Yet even if that evidence were incontrovertible (and that could still emerge in Mueller’s investigation), impeachment remains a political decision. Which means that unless we experience some kind of unprecedented sea change in the pathological tribalism that now defines our politics, impeachment is a dead letter. What makes Trump immune is that he is not a president within the context of a healthy republican government. He is a cult leader of a movement that has taken over a political party — and he specifically campaigned on a platform of one-man rule.
This fact permeates “Can It Happen Here? Authoritarianism in America,” a collection of essays by a number of writers that has been edited by Sunstein, which concludes, if you read between the lines, that “it” already has.
No, Trump is not about to initiate a coup, or suspend elections or become a dictator. The more likely model for American authoritarianism is that of Recep Tayyip Erdogan in Turkey or the Fidesz party in Hungary. The dismemberment of a public discourse centered on objective truth is a key first step, fomented by unceasing dissemination of outright lies from the very top, metabolized by tribal social media, ever more extreme talk radio and what is essentially a state propaganda channel, Fox News. The neutering of the courts is the second step — and Trump is well on his way to (constitutionally) establishing a federal judiciary whose most important feature will be reliable assent to executive power. Congress itself has far less approval than Trump; its inability to do anything but further bankrupt the country, enrich the oligarchy and sabotage many Americans’ health care leaves an aching void filled by … a president who repeatedly insists that “I am the only one who matters.”
I don’t think Trump has a conscious intent to vandalize liberal democracy — he doesn’t even understand what it is. Rather, his twisted, compulsive insecurity requires him to use his office to attack, delegitimize and weaken every democratic institution that may occasionally operate outside his own delusional narcissism. He cannot help this. His tweets are a function of spasms, not plots. But the wreckage after only one year is extraordinary. The F.B.I. is now widely discredited; the C.I.A. is held in contempt; judges, according to the president, are driven by prejudice and partisanship (when they disagree with him); the media produce fake news; Congress is useless (including both Republicans and Democrats); alliances are essentially rip-offs; the State Department — along with the whole idea of a neutral Civil Service — is unnecessary. And the possibility of reasoned deliberation at the heart of democratic life has been obliterated by the white-hot racial and cultural hatreds that Trump was able to exploit to get elected and that he constantly fuels.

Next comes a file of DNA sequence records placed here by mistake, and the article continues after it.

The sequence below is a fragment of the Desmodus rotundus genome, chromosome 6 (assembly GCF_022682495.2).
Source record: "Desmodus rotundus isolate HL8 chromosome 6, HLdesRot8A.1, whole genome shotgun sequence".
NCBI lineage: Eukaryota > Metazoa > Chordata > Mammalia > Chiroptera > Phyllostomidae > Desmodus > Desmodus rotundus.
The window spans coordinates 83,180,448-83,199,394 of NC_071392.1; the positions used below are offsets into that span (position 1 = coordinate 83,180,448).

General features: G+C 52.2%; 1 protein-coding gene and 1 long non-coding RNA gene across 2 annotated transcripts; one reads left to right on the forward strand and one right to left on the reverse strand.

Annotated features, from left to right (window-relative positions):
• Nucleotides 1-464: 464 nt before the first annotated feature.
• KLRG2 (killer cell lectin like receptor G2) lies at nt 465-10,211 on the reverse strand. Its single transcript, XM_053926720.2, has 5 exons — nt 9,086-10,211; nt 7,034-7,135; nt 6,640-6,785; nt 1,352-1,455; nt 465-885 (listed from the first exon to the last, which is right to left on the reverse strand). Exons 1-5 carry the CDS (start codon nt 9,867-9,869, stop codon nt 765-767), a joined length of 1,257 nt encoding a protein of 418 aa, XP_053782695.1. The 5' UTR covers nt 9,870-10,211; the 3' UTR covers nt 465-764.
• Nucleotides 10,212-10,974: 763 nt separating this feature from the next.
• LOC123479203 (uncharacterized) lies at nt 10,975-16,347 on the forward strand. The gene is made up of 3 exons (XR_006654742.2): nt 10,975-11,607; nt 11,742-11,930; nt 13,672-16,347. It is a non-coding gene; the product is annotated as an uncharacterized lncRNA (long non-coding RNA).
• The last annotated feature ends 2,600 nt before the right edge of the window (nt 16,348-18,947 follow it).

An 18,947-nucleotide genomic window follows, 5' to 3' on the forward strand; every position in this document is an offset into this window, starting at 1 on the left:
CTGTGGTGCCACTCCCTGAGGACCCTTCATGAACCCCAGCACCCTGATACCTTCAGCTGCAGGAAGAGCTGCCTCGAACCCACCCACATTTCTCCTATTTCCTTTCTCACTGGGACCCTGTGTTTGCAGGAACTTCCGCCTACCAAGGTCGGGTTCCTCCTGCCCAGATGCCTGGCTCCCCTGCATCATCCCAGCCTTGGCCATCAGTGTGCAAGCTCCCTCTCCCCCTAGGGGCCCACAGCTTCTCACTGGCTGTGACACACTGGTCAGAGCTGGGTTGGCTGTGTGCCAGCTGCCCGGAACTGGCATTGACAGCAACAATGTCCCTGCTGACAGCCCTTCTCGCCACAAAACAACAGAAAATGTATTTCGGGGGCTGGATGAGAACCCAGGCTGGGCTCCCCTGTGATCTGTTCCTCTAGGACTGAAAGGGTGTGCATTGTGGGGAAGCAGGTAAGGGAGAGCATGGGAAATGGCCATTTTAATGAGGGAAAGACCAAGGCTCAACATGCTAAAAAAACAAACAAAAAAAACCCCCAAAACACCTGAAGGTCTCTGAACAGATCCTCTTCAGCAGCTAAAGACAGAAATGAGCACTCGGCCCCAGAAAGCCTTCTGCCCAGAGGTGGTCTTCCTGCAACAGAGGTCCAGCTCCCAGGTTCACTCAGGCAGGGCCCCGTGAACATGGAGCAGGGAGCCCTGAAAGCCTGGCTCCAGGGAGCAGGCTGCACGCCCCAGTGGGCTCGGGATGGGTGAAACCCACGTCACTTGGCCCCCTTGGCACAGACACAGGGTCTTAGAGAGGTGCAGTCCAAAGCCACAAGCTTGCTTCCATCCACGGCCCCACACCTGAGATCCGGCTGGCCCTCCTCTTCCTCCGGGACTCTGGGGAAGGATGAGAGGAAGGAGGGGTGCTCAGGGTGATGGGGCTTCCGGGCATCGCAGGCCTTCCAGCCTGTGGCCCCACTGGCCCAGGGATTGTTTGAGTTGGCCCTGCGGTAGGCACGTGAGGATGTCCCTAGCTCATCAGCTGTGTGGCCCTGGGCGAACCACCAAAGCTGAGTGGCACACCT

The Democrats find themselves in opposition a little like Marco Rubio in the primaries. Take the high road and you are irrelevant; take the low road and you cannot compete with the biggest bully and liar on the block. The result is that an unimpeachable president is slowly constructing the kind of authoritarian state that America was actually founded to overthrow.
There is nothing in the Constitution’s formal operation that can prevent this. Impeachment certainly cannot. As long as one major political party endorses it, and a solid plurality of Americans support such an authoritarian slide, it is unstoppable. The founders knew that without a virtuous citizenry, the Constitution was a mere piece of paper and, in Madison’s words, “no theoretical checks — no form of government can render us secure.” Franklin was blunter in forecasting the moment we are now in: He believed that the American experiment in self-government “can only end in despotism, as other forms have done before it, when the people become so corrupted as to need despotic government, being incapable of any other.” You can impeach a president, but you can’t, alas, impeach the people. They voted for the kind of monarchy the American republic was designed, above all else, to resist; and they have gotten one.
— Andrew Sullivan, writer at large for New York magazine.